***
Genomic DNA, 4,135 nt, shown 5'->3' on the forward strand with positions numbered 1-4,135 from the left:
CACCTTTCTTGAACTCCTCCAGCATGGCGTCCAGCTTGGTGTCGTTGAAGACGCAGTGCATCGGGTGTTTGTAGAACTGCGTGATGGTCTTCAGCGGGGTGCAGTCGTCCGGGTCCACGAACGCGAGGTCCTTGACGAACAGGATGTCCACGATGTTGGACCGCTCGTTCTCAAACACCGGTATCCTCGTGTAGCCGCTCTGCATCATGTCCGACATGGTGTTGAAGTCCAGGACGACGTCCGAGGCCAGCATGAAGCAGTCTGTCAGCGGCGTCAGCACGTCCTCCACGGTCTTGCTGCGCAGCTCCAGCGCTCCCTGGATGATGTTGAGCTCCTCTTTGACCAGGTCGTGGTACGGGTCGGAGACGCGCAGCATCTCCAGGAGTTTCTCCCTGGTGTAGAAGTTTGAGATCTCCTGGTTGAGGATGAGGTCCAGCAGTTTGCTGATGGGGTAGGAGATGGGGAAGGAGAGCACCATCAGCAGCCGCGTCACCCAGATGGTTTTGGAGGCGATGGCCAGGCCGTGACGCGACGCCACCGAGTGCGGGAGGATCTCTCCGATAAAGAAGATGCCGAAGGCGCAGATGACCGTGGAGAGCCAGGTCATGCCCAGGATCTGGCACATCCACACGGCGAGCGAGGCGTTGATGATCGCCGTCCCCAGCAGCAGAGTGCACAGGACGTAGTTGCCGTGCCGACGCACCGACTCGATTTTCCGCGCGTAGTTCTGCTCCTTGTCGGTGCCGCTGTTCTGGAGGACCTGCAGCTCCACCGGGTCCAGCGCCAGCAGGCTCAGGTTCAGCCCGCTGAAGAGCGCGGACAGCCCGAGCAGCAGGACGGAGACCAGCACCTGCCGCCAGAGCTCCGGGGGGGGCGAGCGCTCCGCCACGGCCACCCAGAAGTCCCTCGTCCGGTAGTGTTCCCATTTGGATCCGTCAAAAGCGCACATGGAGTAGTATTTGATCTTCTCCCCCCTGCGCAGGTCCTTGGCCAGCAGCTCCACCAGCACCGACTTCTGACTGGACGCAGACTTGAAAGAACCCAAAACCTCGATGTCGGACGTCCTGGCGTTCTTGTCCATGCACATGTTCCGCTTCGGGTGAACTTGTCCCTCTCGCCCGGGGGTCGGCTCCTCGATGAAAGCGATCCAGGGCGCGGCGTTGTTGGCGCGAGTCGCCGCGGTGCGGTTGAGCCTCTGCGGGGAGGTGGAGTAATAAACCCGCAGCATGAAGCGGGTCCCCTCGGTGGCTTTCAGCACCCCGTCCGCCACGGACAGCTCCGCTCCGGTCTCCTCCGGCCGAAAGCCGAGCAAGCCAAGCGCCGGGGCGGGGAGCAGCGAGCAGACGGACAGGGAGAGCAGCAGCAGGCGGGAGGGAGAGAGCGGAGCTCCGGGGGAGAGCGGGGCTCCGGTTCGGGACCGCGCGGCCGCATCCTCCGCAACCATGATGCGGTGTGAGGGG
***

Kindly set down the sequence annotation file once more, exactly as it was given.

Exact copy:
Genomic DNA, 4,135 nt, shown 5'->3' on the forward strand with positions numbered 1-4,135 from the left:
CACCTTTCTTGAACTCCTCCAGCATGGCGTCCAGCTTGGTGTCGTTGAAGACGCAGTGCATCGGGTGTTTGTAGAACTGCGTGATGGTCTTCAGCGGGGTGCAGTCGTCCGGGTCCACGAACGCGAGGTCCTTGACGAACAGGATGTCCACGATGTTGGACCGCTCGTTCTCAAACACCGGTATCCTCGTGTAGCCGCTCTGCATCATGTCCGACATGGTGTTGAAGTCCAGGACGACGTCCGAGGCCAGCATGAAGCAGTCTGTCAGCGGCGTCAGCACGTCCTCCACGGTCTTGCTGCGCAGCTCCAGCGCTCCCTGGATGATGTTGAGCTCCTCTTTGACCAGGTCGTGGTACGGGTCGGAGACGCGCAGCATCTCCAGGAGTTTCTCCCTGGTGTAGAAGTTTGAGATCTCCTGGTTGAGGATGAGGTCCAGCAGTTTGCTGATGGGGTAGGAGATGGGGAAGGAGAGCACCATCAGCAGCCGCGTCACCCAGATGGTTTTGGAGGCGATGGCCAGGCCGTGACGCGACGCCACCGAGTGCGGGAGGATCTCTCCGATAAAGAAGATGCCGAAGGCGCAGATGACCGTGGAGAGCCAGGTCATGCCCAGGATCTGGCACATCCACACGGCGAGCGAGGCGTTGATGATCGCCGTCCCCAGCAGCAGAGTGCACAGGACGTAGTTGCCGTGCCGACGCACCGACTCGATTTTCCGCGCGTAGTTCTGCTCCTTGTCGGTGCCGCTGTTCTGGAGGACCTGCAGCTCCACCGGGTCCAGCGCCAGCAGGCTCAGGTTCAGCCCGCTGAAGAGCGCGGACAGCCCGAGCAGCAGGACGGAGACCAGCACCTGCCGCCAGAGCTCCGGGGGGGGCGAGCGCTCCGCCACGGCCACCCAGAAGTCCCTCGTCCGGTAGTGTTCCCATTTGGATCCGTCAAAAGCGCACATGGAGTAGTATTTGATCTTCTCCCCCCTGCGCAGGTCCTTGGCCAGCAGCTCCACCAGCACCGACTTCTGACTGGACGCAGACTTGAAAGAACCCAAAACCTCGATGTCGGACGTCCTGGCGTTCTTGTCCATGCACATGTTCCGCTTCGGGTGAACTTGTCCCTCTCGCCCGGGGGTCGGCTCCTCGATGAAAGCGATCCAGGGCGCGGCGTTGTTGGCGCGAGTCGCCGCGGTGCGGTTGAGCCTCTGCGGGGAGGTGGAGTAATAAACCCGCAGCATGAAGCGGGTCCCCTCGGTGGCTTTCAGCACCCCGTCCGCCACGGACAGCTCCGCTCCGGTCTCCTCCGGCCGAAAGCCGAGCAAGCCAAGCGCCGGGGCGGGGAGCAGCGAGCAGACGGACAGGGAGAGCAGCAGCAGGCGGGAGGGAGAGAGCGGAGCTCCGGGGGAGAGCGGGGCTCCGGTTCGGGACCGCGCGGCCGCATCCTCCGCAACCATGATGCGGTGTGAGGGG